Sure, I felt foolish standing in the store looking at bottled water, but hey, been there before.
And here’s a flashback to foolishness example: I remember many years ago when a leading manufacturer of athletic shoes came out with “air ” models.
Not only were these shoes comfortable…the manufacturer also put a window in the heel/sole so you could “see” the air you were buying.
Wow! What a bargain! Not only was I suddenly pretty darn swift afoot, but hey, now I was literally walking on air. Not only that, I could look at the air…AND SHOW IT TO OTHERS.
I couldn’t wait to go out and show all my buds. “Hey man, just look at this! Look at this…well, look at this air I bought in these shoes!”
Fast forward a few decades, and we are buying air from compressors for a handful of quarters. It’s worth it if your tire is dangerously low, but does anybody remember when that was a customer service, for free?
And the shoe market? Heck, the other day we bought our kid a pair of shoes that was actually missing much of the sole. Now there is a deal! Today we don’t even need a window to look at the air we are buying in our athletic shoes. Heck, if we want, we can stick our fingers in there and FEEL it.
Oh, the joy!
I don’t know about you folks, but I feel kind of funny buying air, empty space or whatever, in shoes or elsewhere.
Fast forward again, and I am back to feeling foolish in the present.
Sure, there I was the other day, walking down the aisle of a major grocer.
And suddenly I realized I was akin to Charlton Heston in “The Ten Commandments”, minus the beard, robe, sandals, movie star good looks and cool staff that can turn into a cobra.
Yep, there I stood in a valley of water. On both sides of me, stacked high, were bottles and bottles of H20.
It was a dog-gone deluge, I tell you.
It brought to mind another ponderable: Does anyone remember when people that bought Perrier were the butt of jokes?
Talk about coming full circle in a whirlpool.
Today bottled water is evidently THE thing to buy…in the name of health consciousness.
There was spring water, glacier water, mineral water and more. There was even flavored water. (Man, I remember when they used to just call that Kool-Aid.)
On one hand it says how a good marketing man is worth his weight bottled water, if not gold. I mean really, some people can sell flip-flops to an Eskimo. But then too, some Eskimos are obviously out there that want to wear flip-flops, though probably not in their Artic homeland.
I mean my household has certainly “bought into it” (or fallen victim, depending upon how you look at it). Open our ’fridge and you can tell we go with the flow. At least “somebody” bought it. (And it wasn’t me, but boy and I apt to pay for that.)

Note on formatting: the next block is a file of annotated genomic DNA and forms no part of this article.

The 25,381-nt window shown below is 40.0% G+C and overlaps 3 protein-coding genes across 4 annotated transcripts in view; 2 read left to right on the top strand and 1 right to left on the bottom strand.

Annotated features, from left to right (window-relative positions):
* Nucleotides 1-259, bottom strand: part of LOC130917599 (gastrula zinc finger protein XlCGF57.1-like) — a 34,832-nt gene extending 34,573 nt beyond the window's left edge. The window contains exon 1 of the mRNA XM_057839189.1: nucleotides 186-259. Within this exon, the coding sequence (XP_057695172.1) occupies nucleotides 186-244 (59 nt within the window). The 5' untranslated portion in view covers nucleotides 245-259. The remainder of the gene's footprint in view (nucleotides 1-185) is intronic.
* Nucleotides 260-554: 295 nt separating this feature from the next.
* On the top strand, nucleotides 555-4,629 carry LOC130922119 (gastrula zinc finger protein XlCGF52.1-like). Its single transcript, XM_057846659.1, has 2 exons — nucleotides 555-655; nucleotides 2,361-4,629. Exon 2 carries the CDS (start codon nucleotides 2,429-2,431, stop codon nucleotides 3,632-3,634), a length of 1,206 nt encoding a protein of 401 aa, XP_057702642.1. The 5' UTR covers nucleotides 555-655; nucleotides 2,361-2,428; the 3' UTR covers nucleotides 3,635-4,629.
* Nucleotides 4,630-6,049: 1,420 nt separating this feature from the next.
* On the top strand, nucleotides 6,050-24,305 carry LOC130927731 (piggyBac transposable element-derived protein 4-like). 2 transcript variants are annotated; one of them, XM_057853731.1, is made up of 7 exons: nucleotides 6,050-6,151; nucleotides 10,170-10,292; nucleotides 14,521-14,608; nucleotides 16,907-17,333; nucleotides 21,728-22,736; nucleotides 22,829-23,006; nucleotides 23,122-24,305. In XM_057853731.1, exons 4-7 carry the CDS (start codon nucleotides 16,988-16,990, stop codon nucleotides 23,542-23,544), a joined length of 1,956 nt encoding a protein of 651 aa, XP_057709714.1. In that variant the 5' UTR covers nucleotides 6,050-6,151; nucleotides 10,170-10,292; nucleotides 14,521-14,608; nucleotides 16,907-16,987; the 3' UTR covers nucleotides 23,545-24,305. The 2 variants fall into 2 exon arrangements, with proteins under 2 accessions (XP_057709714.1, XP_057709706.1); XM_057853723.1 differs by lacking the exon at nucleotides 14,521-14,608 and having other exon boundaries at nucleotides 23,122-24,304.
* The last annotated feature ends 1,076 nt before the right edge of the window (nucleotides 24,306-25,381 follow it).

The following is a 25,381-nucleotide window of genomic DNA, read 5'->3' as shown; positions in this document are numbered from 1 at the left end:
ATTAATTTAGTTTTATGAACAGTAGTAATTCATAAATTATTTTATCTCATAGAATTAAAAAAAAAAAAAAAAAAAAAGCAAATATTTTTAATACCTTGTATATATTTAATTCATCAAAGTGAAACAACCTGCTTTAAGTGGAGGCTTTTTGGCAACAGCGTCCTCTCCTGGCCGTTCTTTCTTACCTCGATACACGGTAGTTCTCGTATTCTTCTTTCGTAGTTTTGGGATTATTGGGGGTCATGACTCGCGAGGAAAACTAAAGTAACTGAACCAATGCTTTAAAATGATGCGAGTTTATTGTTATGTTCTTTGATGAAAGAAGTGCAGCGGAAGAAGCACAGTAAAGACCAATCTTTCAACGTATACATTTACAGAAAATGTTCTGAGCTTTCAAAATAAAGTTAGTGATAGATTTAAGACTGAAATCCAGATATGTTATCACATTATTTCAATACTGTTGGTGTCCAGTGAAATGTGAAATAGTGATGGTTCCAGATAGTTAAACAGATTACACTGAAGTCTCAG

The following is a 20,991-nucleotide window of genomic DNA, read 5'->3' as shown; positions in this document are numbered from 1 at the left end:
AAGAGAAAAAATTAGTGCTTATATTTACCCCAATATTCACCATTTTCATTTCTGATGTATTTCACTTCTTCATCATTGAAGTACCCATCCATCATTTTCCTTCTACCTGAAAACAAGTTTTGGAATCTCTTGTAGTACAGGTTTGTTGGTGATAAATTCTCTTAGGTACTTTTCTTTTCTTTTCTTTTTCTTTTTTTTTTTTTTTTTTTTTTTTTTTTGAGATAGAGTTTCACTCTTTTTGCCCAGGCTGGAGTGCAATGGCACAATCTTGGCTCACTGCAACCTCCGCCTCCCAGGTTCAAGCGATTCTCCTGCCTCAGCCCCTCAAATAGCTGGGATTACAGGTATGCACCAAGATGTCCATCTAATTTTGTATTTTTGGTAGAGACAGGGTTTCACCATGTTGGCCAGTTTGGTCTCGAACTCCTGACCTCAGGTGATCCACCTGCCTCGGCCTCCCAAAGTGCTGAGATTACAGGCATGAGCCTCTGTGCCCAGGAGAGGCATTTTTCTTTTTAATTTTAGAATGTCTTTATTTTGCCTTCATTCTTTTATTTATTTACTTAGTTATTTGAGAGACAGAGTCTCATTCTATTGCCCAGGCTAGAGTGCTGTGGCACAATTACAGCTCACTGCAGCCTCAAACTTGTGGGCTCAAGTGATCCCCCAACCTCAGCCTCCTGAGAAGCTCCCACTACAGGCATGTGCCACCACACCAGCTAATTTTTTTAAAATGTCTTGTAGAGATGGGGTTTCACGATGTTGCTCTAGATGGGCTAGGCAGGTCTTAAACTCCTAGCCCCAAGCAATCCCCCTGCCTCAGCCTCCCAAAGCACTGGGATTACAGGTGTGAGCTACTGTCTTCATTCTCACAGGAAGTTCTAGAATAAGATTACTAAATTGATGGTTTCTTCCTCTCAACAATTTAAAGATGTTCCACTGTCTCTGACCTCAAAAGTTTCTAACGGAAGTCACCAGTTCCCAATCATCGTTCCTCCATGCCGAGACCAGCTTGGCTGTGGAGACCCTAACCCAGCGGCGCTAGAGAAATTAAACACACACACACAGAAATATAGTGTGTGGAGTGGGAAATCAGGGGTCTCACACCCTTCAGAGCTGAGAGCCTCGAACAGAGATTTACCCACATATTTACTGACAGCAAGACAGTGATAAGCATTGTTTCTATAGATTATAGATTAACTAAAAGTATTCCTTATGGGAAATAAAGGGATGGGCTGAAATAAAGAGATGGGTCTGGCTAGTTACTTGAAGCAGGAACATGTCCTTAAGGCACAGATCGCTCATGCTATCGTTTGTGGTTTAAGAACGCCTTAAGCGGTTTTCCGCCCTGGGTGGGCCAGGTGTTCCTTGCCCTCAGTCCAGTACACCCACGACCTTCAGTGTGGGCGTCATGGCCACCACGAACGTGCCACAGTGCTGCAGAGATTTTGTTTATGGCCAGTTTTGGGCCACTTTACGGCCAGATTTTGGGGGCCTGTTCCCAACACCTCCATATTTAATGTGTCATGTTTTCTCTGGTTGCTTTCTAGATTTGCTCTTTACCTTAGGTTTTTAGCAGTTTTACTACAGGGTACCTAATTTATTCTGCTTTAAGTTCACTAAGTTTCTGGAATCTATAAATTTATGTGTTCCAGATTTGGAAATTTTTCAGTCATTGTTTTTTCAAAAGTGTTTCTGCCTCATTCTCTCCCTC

So, the bottled water market is bubbling if not booming.
But on another hand, it defies common sense, a sentiment I was sharing with myself…sandwiched between aisles of agua and feeling foolish.
Think about it, people. (Yes, I am preaching now.) We are paying considerably more money for bottled water than the very similar (if not better) water we can get from the tap for basically pennies.
And hey, our city’s water is perfectly fine, by the way.
To make sure, I talked with Regie Castellaw, General Manager of the City of Brownsville Utilities.
“My personal opinion is that bottled water is not all that it’s cracked up to be,” Castellaw told me.
“I’m in an ongoing battle with my kids on this very issue. My ‘bottled’ water comes from the kitchen sink. We have some of the best water in the world available in West Tennessee.”
Castellaw also noted, in his opinion, that the packaging of water in bottles seems a waste of resources.
Meanwhile, here are some other points of interest I dug up that paint a cloudy picture, at best, when it comes to bottled water.
• A lot of the bottled water is lacking in fluoride, a fact that many dentists in this country believe is leading to more tooth decay. One statistic indicates that tap water — which for over two-thirds of Americans contains all of the fluoride that they need to prevent tooth decay. The American Dental Association has stated that if bottled water is your main source of drinking water, you could be missing the decay-preventive benefits of fluoride.
• Then you figure in the production of all the plastic to make water bottles (petroleum is used, and we know what’s happening in that market) and then the waste products…and well, the bottled-water phenomenon really doesn’t seem all that great in other avenues, either.
OK, OK, OK. With the exception of St. Patrick’s Day, I am not a “green” freak, but you gotta know a lot of resources are being used to make plastic bottles and in turn, a lot of them are being left behind as waste product.
Well, it doesn’t seem to add up.
And just maybe I feel foolish buying bottled water, simply because I deserve to?
What about you…?
Taylor Wilson is an editor for Bill Dance Publishing and has been writing for newspapers and magazines for 20 years. He can be reached via e-mail at firstname.lastname@example.org.